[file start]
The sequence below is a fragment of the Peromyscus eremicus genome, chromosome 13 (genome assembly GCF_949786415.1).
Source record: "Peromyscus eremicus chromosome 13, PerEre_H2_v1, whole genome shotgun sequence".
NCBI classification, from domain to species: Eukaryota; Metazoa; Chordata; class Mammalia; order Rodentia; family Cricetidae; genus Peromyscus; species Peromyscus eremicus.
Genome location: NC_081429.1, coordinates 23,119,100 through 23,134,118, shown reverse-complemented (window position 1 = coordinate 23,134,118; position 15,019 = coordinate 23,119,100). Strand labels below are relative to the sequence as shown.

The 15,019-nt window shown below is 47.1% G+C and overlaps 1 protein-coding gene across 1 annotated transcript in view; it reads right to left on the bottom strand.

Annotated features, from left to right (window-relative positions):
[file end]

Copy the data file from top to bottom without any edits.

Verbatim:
The sequence below is a fragment of the Peromyscus eremicus genome, chromosome 13 (genome assembly GCF_949786415.1).
Source record: "Peromyscus eremicus chromosome 13, PerEre_H2_v1, whole genome shotgun sequence".
NCBI classification, from domain to species: Eukaryota; Metazoa; Chordata; class Mammalia; order Rodentia; family Cricetidae; genus Peromyscus; species Peromyscus eremicus.
Genome location: NC_081429.1, coordinates 23,119,100 through 23,134,118, shown reverse-complemented (window position 1 = coordinate 23,134,118; position 15,019 = coordinate 23,119,100). Strand labels below are relative to the sequence as shown.

The 15,019-nt window shown below is 47.1% G+C and overlaps 1 protein-coding gene across 1 annotated transcript in view; it reads right to left on the bottom strand.

Annotated features, from left to right (window-relative positions):